“In ’94, I was locked up in Rikers. The Latin Kings and the Bloods were just starting to take over. They were at war every day, and I watched them carry guys past my cell with shards of Plexiglas coming out of their chest. It was bad,” Robert Anderson recalls.
And it was going to get worse.
Anderson grew up in the Bronx in the ’70s. His father split when he was 2, but his mother was a strong figure from the very beginning, capable and devoted.
“My mother was ahead of her time. She was an executive with the Nielsen ratings company, had an office—the whole Mad Men deal, when women didn’t have those careers,” Anderson says. “She left it all to take a job as a teacher, so she could have better hours and be there for the family.”
But Anderson drifted the streets of The Bronx, Yonkers, New Rochelle, and Mount Vernon, getting his education there instead of focusing on school. “My role models were criminals and gangsters,” he says. “My mother should’ve been my hero.”
Ambition wasn’t the problem; Anderson had lots of that. He learned how to style hair, then opened a salon in the Bronx, which became successful. He was a club boy, break-dancing in the late ’70s and early ’80’s, making MTV appearances and taking in all of what the club life offered.
And then he started to deal heroin, crack, and club drugs. “I thought I was slick,” he says. “I was going to make millions of dollars doing this. Everyone wanted it back then, and with my connections in the clubs and on the streets, business was going to be great. What I didn’t realize at the time was that I was going to become my own best customer.”
Anderson says his drug use started as a recreational thing, but soon, he had a habit. For a few years, it was under control, or so it seemed. But then things went bad. Real bad. “I was using daily, but my business was in good shape and, like everybody else, I thought it was something I could handle.”
It went downhill fast. “I had a great clientele, and I think my work [at the salon] was still good,” he says. “But I stopped paying the bills and used the money for my habit.” He lost the salon and, with no business, there was no income—but still the need to use and support his habit. First, there were the arrests for possession and then, when the money was gone, there were arrests for theft, breaking and entering, and all that goes with trying to get the drugs your body needs. “I got arrested 53 times and, because of my family hiring good lawyers, I stayed away from any felonies. You’d think I would’ve learned,” Anderson says.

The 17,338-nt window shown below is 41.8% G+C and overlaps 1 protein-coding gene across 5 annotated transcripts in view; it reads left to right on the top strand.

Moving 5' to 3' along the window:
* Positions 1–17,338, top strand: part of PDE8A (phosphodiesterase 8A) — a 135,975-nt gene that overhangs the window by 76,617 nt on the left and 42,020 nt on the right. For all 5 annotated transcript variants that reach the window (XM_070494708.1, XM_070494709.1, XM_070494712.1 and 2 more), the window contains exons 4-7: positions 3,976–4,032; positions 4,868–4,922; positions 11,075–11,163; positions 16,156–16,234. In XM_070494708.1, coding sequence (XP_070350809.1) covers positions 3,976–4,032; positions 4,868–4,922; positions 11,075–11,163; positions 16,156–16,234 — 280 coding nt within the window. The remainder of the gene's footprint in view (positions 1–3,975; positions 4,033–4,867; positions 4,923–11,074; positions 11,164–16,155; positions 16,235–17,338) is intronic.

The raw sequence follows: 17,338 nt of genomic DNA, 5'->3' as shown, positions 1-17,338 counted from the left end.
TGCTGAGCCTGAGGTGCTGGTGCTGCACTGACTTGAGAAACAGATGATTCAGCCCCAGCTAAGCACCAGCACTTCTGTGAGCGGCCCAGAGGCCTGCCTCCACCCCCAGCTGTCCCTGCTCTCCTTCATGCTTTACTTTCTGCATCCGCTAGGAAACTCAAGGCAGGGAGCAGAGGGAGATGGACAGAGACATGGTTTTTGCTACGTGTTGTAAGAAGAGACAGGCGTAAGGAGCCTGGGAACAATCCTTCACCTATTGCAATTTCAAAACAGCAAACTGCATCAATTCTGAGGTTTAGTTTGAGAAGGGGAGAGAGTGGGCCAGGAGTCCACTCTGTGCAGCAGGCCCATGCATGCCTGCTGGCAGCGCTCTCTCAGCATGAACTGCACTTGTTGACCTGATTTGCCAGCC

He went in and out of treatment programs, six in all, but they were always related to plea agreements to avoid incarceration. Each time he completed a program, he went back to the street. He eventually found himself bouncing from house to house, from night to night. “I think a low point came when I was getting high in an abandoned building, with no power and not having any idea where I was going next,” Anderson says. Still, that was not his bottom, which is what addicts call the point in their addiction where life can’t get any worse.
Hunger and imprisonment weren’t it for Anderson, either. His bottom came when he was back inside Rikers and he went to use his allotted phone call. He called the one person who never turned her back on him no matter what: his mother.
Instead of hearing his mother’s voice, he heard a recording saying that the number had been disconnected. He noticed there was no money coming into his commissary. There was no way to contact his family. They cut him off. He was alone.